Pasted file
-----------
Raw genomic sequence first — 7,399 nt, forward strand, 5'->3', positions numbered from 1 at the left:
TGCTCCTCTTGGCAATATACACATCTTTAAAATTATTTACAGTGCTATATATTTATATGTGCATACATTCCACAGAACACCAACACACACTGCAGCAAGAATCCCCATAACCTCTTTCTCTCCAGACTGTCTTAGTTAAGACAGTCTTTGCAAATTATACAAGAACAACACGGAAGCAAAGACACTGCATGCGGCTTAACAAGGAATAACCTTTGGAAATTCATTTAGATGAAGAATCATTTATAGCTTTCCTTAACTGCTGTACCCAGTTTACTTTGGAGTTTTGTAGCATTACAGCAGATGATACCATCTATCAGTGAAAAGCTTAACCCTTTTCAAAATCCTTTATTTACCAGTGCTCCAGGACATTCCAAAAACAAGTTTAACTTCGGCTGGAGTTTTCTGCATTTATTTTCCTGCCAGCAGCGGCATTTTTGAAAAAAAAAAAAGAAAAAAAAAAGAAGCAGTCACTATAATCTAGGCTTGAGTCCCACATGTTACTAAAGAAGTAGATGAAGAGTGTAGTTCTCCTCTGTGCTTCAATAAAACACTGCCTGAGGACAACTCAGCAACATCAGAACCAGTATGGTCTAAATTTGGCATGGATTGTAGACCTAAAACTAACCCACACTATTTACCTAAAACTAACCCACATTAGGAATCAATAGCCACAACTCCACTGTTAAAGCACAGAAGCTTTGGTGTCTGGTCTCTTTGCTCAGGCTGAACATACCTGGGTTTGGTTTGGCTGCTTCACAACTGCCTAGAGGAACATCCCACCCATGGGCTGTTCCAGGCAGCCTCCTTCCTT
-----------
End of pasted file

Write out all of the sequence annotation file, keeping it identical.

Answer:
Raw genomic sequence first — 7,399 nt, forward strand, 5'->3', positions numbered from 1 at the left:
TGCTCCTCTTGGCAATATACACATCTTTAAAATTATTTACAGTGCTATATATTTATATGTGCATACATTCCACAGAACACCAACACACACTGCAGCAAGAATCCCCATAACCTCTTTCTCTCCAGACTGTCTTAGTTAAGACAGTCTTTGCAAATTATACAAGAACAACACGGAAGCAAAGACACTGCATGCGGCTTAACAAGGAATAACCTTTGGAAATTCATTTAGATGAAGAATCATTTATAGCTTTCCTTAACTGCTGTACCCAGTTTACTTTGGAGTTTTGTAGCATTACAGCAGATGATACCATCTATCAGTGAAAAGCTTAACCCTTTTCAAAATCCTTTATTTACCAGTGCTCCAGGACATTCCAAAAACAAGTTTAACTTCGGCTGGAGTTTTCTGCATTTATTTTCCTGCCAGCAGCGGCATTTTTGAAAAAAAAAAAAGAAAAAAAAAAGAAGCAGTCACTATAATCTAGGCTTGAGTCCCACATGTTACTAAAGAAGTAGATGAAGAGTGTAGTTCTCCTCTGTGCTTCAATAAAACACTGCCTGAGGACAACTCAGCAACATCAGAACCAGTATGGTCTAAATTTGGCATGGATTGTAGACCTAAAACTAACCCACACTATTTACCTAAAACTAACCCACATTAGGAATCAATAGCCACAACTCCACTGTTAAAGCACAGAAGCTTTGGTGTCTGGTCTCTTTGCTCAGGCTGAACATACCTGGGTTTGGTTTGGCTGCTTCACAACTGCCTAGAGGAACATCCCACCCATGGGCTGTTCCAGGCAGCCTCCTTCCTT